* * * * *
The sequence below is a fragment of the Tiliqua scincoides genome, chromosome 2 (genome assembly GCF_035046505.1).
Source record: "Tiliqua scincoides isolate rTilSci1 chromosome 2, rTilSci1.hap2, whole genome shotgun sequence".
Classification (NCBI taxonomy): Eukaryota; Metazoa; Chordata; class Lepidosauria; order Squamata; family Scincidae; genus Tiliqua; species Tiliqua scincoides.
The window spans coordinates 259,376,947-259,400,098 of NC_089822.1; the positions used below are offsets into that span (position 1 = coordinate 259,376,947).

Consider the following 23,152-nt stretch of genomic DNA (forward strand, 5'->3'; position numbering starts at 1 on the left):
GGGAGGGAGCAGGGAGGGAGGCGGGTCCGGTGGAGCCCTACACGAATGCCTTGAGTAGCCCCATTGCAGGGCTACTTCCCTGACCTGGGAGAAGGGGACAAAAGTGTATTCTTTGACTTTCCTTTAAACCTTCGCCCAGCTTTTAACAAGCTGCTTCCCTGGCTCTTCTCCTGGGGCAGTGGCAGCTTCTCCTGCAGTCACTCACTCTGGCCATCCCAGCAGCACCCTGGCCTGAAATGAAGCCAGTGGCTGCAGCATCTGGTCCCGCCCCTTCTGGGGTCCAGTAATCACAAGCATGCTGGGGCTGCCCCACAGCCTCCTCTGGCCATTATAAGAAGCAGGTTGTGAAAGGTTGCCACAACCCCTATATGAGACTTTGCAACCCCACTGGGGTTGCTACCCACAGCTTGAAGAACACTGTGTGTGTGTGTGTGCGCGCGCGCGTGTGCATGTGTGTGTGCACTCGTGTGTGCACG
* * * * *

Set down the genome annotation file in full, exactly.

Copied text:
The sequence below is a fragment of the Tiliqua scincoides genome, chromosome 2 (genome assembly GCF_035046505.1).
Source record: "Tiliqua scincoides isolate rTilSci1 chromosome 2, rTilSci1.hap2, whole genome shotgun sequence".
Classification (NCBI taxonomy): Eukaryota; Metazoa; Chordata; class Lepidosauria; order Squamata; family Scincidae; genus Tiliqua; species Tiliqua scincoides.
The window spans coordinates 259,376,947-259,400,098 of NC_089822.1; the positions used below are offsets into that span (position 1 = coordinate 259,376,947).

Consider the following 23,152-nt stretch of genomic DNA (forward strand, 5'->3'; position numbering starts at 1 on the left):
GGGAGGGAGCAGGGAGGGAGGCGGGTCCGGTGGAGCCCTACACGAATGCCTTGAGTAGCCCCATTGCAGGGCTACTTCCCTGACCTGGGAGAAGGGGACAAAAGTGTATTCTTTGACTTTCCTTTAAACCTTCGCCCAGCTTTTAACAAGCTGCTTCCCTGGCTCTTCTCCTGGGGCAGTGGCAGCTTCTCCTGCAGTCACTCACTCTGGCCATCCCAGCAGCACCCTGGCCTGAAATGAAGCCAGTGGCTGCAGCATCTGGTCCCGCCCCTTCTGGGGTCCAGTAATCACAAGCATGCTGGGGCTGCCCCACAGCCTCCTCTGGCCATTATAAGAAGCAGGTTGTGAAAGGTTGCCACAACCCCTATATGAGACTTTGCAACCCCACTGGGGTTGCTACCCACAGCTTGAAGAACACTGTGTGTGTGTGTGTGCGCGCGCGCGTGTGCATGTGTGTGTGCACTCGTGTGTGCACG